On July 10, 2017, the Cyberspace Administration of China (“CAC”) released its draft regulations on security protection of key information infrastructures (“Draft Regulations”), open for public comment until August 10, 2017.

Highlights:

  • The Draft Regulations are applicable to the planning, construction, operation, maintenance, use and security protection of key information infrastructures (“KIIs”) in mainland China. 
  • Compared with the Cybersecurity Law, the Draft Regulations further define KIIs and include the following areas: hygiene and medical treatment, education, social security, environmental protection, broadcast and TV networks, internet, cloud computing, big data, large equipment, chemical, food and drugs, broadcasting and TV stations, and news agencies.
  • If a KII is newly built, stops operating or changes significantly, the operator must promptly report the circumstances to the regulatory authorities.
  • KII operators’ cybersecurity managers will also be in charge of:
  • formulating cybersecurity rules, regulations and operating procedures, and supervising their implementation;
  • assessing skills of staff in key positions;
  • formulating and implementing KII operators’ cybersecurity training plans;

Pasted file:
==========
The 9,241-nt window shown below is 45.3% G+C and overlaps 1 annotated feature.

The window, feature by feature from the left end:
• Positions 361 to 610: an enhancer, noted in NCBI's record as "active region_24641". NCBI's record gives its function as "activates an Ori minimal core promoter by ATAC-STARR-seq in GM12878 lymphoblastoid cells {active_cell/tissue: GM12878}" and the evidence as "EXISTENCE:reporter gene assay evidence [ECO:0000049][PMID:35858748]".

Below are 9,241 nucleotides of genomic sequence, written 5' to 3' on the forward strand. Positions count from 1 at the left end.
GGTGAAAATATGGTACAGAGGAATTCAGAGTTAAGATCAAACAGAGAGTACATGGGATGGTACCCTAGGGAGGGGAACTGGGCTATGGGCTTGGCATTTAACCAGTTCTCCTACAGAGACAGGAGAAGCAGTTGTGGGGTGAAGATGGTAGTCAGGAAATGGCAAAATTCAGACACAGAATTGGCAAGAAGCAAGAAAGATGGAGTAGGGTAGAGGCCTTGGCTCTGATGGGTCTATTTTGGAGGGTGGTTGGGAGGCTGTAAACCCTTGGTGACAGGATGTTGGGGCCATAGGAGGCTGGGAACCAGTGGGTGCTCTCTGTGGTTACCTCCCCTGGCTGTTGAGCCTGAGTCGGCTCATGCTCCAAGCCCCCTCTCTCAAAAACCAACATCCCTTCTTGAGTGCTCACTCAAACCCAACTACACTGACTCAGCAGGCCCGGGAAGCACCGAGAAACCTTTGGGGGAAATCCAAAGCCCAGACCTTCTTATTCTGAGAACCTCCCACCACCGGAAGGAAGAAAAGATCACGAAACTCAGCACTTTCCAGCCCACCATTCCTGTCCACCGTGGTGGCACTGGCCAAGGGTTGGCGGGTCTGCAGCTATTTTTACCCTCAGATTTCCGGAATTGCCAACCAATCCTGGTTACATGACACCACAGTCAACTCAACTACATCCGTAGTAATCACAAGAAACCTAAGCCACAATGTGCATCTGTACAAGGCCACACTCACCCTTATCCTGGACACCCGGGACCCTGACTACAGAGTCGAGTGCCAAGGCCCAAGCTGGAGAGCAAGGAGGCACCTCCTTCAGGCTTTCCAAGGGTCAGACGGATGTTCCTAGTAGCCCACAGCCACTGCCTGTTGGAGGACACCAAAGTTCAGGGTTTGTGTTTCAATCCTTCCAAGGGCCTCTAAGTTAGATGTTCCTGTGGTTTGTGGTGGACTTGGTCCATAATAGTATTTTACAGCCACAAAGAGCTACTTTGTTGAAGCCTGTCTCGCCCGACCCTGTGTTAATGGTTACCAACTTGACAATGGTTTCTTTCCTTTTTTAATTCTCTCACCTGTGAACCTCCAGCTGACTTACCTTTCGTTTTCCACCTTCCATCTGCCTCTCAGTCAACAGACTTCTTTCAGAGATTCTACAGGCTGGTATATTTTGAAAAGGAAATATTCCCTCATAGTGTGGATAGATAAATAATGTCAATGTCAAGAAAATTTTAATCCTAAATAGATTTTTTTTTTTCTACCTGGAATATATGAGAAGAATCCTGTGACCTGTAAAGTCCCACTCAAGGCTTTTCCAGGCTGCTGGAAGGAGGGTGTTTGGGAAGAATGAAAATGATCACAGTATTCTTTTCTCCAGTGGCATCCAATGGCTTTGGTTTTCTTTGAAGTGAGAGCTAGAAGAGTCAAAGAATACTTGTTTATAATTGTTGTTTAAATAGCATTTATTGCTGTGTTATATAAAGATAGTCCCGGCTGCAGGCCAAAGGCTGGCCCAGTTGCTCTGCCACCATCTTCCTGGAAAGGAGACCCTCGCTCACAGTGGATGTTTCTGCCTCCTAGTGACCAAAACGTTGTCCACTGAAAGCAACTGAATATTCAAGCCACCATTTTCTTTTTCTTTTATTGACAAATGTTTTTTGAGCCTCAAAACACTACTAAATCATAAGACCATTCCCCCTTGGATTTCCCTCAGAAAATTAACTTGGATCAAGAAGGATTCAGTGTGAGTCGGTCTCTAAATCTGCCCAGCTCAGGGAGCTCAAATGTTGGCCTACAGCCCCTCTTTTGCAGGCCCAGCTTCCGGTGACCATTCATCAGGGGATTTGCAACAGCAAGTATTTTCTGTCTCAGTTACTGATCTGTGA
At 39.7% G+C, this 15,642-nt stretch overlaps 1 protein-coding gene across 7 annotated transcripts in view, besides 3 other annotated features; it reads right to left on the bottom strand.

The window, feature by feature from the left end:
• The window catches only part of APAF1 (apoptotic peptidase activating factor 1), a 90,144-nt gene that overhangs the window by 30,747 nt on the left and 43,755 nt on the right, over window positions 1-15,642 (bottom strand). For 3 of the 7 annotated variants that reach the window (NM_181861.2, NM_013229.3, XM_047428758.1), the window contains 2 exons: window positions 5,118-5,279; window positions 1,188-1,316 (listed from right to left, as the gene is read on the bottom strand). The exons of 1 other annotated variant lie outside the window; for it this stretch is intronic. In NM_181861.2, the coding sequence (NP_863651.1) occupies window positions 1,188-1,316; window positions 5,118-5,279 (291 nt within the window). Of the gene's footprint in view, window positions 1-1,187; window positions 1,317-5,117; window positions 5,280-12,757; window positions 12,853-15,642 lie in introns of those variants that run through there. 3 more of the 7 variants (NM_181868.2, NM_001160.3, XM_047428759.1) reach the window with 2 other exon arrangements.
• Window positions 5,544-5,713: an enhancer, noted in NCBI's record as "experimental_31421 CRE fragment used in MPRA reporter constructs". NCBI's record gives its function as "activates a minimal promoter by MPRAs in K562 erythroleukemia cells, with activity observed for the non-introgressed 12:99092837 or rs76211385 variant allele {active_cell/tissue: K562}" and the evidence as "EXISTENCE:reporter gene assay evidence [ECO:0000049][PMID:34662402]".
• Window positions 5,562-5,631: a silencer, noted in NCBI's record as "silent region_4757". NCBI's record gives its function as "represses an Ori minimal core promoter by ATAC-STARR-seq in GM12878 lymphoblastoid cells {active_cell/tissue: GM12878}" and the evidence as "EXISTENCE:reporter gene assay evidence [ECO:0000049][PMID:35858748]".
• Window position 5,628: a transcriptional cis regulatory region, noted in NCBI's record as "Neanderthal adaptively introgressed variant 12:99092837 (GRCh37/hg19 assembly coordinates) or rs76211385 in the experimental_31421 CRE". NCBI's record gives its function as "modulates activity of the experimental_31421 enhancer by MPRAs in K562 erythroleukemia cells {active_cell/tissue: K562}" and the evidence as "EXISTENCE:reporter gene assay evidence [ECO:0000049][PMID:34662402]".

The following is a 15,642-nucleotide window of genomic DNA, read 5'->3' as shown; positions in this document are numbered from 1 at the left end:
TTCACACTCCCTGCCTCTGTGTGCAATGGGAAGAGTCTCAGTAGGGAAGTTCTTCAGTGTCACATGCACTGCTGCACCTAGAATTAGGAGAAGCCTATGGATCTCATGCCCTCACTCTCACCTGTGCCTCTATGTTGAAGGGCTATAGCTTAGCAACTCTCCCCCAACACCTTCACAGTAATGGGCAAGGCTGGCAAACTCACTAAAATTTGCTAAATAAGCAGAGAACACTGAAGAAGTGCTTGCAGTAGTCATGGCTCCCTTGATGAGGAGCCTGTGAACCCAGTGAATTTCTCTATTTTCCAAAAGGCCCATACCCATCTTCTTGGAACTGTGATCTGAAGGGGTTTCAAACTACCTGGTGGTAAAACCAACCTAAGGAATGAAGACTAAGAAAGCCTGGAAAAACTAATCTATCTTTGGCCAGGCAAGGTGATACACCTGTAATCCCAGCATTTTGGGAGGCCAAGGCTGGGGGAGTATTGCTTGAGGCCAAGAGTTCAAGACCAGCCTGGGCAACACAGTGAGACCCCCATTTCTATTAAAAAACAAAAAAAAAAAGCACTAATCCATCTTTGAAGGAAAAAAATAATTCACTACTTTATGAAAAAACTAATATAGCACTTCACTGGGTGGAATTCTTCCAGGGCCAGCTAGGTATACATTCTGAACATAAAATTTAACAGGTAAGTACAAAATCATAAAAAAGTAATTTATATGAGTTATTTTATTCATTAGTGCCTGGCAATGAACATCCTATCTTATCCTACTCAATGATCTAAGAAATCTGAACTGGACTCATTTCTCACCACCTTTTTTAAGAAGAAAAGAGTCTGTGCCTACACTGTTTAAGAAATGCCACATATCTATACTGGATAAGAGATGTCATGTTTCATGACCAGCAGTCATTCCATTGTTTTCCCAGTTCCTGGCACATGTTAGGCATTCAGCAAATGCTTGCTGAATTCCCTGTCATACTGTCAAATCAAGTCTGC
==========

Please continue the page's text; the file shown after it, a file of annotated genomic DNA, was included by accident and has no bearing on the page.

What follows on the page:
• organizing cybersecurity examination and emergency drills, and cybersecurity
  • events; and
  • reporting major cybersecurity matters and incidents to the corresponding state departments.

 

  • KIIs must be operated and maintained on mainland China. If overseas remote maintenance is required, KII operators must previously inform the competent or regulatory authorities for industries, and the state public security department.
  • KII operators must:

 

  • organize cybersecurity training for employees;
  • conduct security assessments of systems and software outsourced for development and donated network products, before their launch;
  • take appropriate measures to eliminate potential risks and report any material risks if any network product or service has a defect, loophole or entails any other risk. Under the Cybersecurity Law, the providers of network products or services (and not the KII operators) must fulfill this obligation.

 

  • Regardless of whether they qualify as KIIs under the Cybersecurity Law, operators that breach security protection obligations will face the higher penalties imposed on KII operators.
  • Date of issue: July 10, 2017. Deadline for public comment: August 10, 2017